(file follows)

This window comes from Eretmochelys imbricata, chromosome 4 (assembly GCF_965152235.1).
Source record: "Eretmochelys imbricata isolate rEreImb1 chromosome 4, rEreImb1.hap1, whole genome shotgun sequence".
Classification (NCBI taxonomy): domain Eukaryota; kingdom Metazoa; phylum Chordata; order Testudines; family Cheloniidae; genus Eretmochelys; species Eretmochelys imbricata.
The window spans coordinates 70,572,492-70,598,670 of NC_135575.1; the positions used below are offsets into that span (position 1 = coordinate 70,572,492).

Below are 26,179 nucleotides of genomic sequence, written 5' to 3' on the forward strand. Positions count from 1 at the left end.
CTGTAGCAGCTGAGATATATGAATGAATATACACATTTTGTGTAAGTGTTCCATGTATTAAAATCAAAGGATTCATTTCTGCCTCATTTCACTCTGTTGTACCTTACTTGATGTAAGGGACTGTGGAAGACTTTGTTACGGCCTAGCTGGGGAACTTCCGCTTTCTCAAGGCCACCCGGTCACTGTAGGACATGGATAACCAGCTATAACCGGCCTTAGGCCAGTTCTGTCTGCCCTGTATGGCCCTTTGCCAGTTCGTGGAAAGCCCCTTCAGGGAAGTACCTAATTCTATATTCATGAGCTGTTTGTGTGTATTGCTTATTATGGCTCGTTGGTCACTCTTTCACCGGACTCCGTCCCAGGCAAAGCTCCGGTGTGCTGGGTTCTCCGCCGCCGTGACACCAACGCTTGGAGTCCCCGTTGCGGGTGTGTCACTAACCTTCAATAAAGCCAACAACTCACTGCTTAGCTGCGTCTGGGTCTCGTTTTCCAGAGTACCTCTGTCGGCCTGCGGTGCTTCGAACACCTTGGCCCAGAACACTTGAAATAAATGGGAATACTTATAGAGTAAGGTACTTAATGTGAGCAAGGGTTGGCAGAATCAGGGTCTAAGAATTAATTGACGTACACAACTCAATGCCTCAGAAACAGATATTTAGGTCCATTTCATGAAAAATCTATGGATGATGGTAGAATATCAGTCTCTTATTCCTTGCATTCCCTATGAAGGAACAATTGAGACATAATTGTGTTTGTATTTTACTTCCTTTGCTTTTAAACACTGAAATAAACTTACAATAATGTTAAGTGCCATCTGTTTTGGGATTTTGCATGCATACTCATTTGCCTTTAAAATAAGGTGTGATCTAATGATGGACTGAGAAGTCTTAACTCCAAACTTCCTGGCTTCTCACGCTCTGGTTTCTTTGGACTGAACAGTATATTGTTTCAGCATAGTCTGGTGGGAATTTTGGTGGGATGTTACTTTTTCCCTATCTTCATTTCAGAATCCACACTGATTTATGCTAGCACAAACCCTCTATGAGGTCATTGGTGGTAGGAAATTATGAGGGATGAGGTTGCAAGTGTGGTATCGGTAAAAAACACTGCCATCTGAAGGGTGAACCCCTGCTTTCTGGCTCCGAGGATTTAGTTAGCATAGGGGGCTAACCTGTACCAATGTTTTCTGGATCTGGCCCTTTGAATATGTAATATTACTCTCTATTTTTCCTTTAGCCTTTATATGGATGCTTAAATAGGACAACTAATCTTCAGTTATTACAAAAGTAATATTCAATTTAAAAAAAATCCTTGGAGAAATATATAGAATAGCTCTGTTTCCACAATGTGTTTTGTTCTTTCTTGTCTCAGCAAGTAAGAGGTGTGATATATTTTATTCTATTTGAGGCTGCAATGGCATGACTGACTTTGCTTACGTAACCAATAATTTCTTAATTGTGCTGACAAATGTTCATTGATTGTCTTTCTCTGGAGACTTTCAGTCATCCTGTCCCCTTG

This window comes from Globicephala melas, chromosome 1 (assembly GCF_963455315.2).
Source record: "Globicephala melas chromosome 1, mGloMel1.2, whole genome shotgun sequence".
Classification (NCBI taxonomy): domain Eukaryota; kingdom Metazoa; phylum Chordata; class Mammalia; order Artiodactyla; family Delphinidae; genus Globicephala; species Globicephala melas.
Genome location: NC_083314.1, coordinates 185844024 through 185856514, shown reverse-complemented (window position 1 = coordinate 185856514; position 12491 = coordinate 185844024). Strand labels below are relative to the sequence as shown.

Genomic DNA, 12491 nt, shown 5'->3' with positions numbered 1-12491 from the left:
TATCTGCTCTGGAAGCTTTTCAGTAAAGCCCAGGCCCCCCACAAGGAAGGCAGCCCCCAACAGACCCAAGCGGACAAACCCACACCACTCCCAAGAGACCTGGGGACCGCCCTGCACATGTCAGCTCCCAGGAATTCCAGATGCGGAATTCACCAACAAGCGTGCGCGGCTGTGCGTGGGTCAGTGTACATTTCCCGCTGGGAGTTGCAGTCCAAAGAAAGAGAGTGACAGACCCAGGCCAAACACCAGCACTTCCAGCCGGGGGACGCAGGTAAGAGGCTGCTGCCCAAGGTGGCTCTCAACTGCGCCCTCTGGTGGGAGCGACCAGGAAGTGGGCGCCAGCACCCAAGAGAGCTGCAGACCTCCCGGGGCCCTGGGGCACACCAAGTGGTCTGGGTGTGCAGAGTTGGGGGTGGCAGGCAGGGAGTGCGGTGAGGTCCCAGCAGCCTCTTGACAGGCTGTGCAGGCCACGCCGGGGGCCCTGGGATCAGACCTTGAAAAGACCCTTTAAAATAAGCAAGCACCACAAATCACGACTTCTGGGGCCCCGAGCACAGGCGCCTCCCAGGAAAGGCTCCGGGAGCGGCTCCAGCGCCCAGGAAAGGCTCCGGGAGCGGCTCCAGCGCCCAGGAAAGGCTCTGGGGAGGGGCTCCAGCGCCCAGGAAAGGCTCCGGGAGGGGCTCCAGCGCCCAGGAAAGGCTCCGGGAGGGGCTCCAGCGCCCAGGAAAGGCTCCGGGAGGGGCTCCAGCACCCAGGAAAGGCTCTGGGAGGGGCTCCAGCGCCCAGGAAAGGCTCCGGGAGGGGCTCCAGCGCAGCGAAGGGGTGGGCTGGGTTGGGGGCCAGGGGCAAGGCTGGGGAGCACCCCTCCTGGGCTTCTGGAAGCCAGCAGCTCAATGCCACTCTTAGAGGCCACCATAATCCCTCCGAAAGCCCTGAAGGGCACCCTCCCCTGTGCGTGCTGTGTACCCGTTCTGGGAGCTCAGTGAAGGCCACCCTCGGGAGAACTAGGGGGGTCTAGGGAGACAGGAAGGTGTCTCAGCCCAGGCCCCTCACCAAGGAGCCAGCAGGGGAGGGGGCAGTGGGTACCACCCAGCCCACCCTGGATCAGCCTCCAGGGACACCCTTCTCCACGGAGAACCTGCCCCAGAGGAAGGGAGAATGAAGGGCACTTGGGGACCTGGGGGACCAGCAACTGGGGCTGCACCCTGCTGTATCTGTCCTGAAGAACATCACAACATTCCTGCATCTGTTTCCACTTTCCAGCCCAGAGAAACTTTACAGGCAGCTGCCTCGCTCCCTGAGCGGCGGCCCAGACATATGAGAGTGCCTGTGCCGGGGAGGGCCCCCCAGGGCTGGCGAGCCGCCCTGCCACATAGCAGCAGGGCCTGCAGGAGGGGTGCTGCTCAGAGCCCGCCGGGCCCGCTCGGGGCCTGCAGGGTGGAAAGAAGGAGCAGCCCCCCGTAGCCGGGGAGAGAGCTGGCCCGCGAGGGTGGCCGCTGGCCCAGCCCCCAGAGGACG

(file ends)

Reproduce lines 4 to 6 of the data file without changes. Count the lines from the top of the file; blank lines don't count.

The window spans coordinates 70,572,492-70,598,670 of NC_135575.1; the positions used below are offsets into that span (position 1 = coordinate 70,572,492).

Below are 26,179 nucleotides of genomic sequence, written 5' to 3' on the forward strand. Positions count from 1 at the left end.
CTGTAGCAGCTGAGATATATGAATGAATATACACATTTTGTGTAAGTGTTCCATGTATTAAAATCAAAGGATTCATTTCTGCCTCATTTCACTCTGTTGTACCTTACTTGATGTAAGGGACTGTGGAAGACTTTGTTACGGCCTAGCTGGGGAACTTCCGCTTTCTCAAGGCCACCCGGTCACTGTAGGACATGGATAACCAGCTATAACCGGCCTTAGGCCAGTTCTGTCTGCCCTGTATGGCCCTTTGCCAGTTCGTGGAAAGCCCCTTCAGGGAAGTACCTAATTCTATATTCATGAGCTGTTTGTGTGTATTGCTTATTATGGCTCGTTGGTCACTCTTTCACCGGACTCCGTCCCAGGCAAAGCTCCGGTGTGCTGGGTTCTCCGCCGCCGTGACACCAACGCTTGGAGTCCCCGTTGCGGGTGTGTCACTAACCTTCAATAAAGCCAACAACTCACTGCTTAGCTGCGTCTGGGTCTCGTTTTCCAGAGTACCTCTGTCGGCCTGCGGTGCTTCGAACACCTTGGCCCAGAACACTTGAAATAAATGGGAATACTTATAGAGTAAGGTACTTAATGTGAGCAAGGGTTGGCAGAATCAGGGTCTAAGAATTAATTGACGTACACAACTCAATGCCTCAGAAACAGATATTTAGGTCCATTTCATGAAAAATCTATGGATGATGGTAGAATATCAGTCTCTTATTCCTTGCATTCCCTATGAAGGAACAATTGAGACATAATTGTGTTTGTATTTTACTTCCTTTGCTTTTAAACACTGAAATAAACTTACAATAATGTTAAGTGCCATCTGTTTTGGGATTTTGCATGCATACTCATTTGCCTTTAAAATAAGGTGTGATCTAATGATGGACTGAGAAGTCTTAACTCCAAACTTCCTGGCTTCTCACGCTCTGGTTTCTTTGGACTGAACAGTATATTGTTTCAGCATAGTCTGGTGGGAATTTTGGTGGGATGTTACTTTTTCCCTATCTTCATTTCAGAATCCACACTGATTTATGCTAGCACAAACCCTCTATGAGGTCATTGGTGGTAGGAAATTATGAGGGATGAGGTTGCAAGTGTGGTATCGGTAAAAAACACTGCCATCTGAAGGGTGAACCCCTGCTTTCTGGCTCCGAGGATTTAGTTAGCATAGGGGGCTAACCTGTACCAATGTTTTCTGGATCTGGCCCTTTGAATATGTAATATTACTCTCTATTTTTCCTTTAGCCTTTATATGGATGCTTAAATAGGACAACTAATCTTCAGTTATTACAAAAGTAATATTCAATTTAAAAAAAATCCTTGGAGAAATATATAGAATAGCTCTGTTTCCACAATGTGTTTTGTTCTTTCTTGTCTCAGCAAGTAAGAGGTGTGATATATTTTATTCTATTTGAGGCTGCAATGGCATGACTGACTTTGCTTACGTAACCAATAATTTCTTAATTGTGCTGACAAATGTTCATTGATTGTCTTTCTCTGGAGACTTTCAGTCATCCTGTCCCCTTG